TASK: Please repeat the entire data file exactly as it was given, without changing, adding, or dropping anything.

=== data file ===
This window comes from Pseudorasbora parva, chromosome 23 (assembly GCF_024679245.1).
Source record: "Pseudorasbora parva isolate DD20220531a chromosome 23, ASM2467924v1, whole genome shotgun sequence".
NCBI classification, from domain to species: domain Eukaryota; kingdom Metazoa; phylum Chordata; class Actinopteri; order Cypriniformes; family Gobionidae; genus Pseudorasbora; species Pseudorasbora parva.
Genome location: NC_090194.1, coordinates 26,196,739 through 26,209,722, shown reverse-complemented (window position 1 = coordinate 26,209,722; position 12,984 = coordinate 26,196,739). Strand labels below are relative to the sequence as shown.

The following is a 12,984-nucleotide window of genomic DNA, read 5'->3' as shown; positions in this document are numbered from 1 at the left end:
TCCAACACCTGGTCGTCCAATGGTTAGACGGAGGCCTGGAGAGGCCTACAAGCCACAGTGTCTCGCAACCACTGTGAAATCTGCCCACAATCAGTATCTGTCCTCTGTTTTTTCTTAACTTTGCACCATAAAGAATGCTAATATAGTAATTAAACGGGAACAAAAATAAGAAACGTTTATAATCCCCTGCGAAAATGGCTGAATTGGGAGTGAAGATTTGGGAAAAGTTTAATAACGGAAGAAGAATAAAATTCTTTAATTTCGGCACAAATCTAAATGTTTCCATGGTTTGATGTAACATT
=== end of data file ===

This window comes from Pseudorasbora parva, chromosome 23 (assembly GCF_024679245.1).
Source record: "Pseudorasbora parva isolate DD20220531a chromosome 23, ASM2467924v1, whole genome shotgun sequence".
NCBI classification, from domain to species: domain Eukaryota; kingdom Metazoa; phylum Chordata; class Actinopteri; order Cypriniformes; family Gobionidae; genus Pseudorasbora; species Pseudorasbora parva.
Genome location: NC_090194.1, coordinates 26,196,739 through 26,209,722, shown reverse-complemented (window position 1 = coordinate 26,209,722; position 12,984 = coordinate 26,196,739). Strand labels below are relative to the sequence as shown.

The following is a 12,984-nucleotide window of genomic DNA, read 5'->3' as shown; positions in this document are numbered from 1 at the left end:
TCCAACACCTGGTCGTCCAATGGTTAGACGGAGGCCTGGAGAGGCCTACAAGCCACAGTGTCTCGCAACCACTGTGAAATCTGCCCACAATCAGTATCTGTCCTCTGTTTTTTCTTAACTTTGCACCATAAAGAATGCTAATATAGTAATTAAACGGGAACAAAAATAAGAAACGTTTATAATCCCCTGCGAAAATGGCTGAATTGGGAGTGAAGATTTGGGAAAAGTTTAATAACGGAAGAAGAATAAAATTCTTTAATTTCGGCACAAATCTAAATGTTTCCATGGTTTGATGTAACATT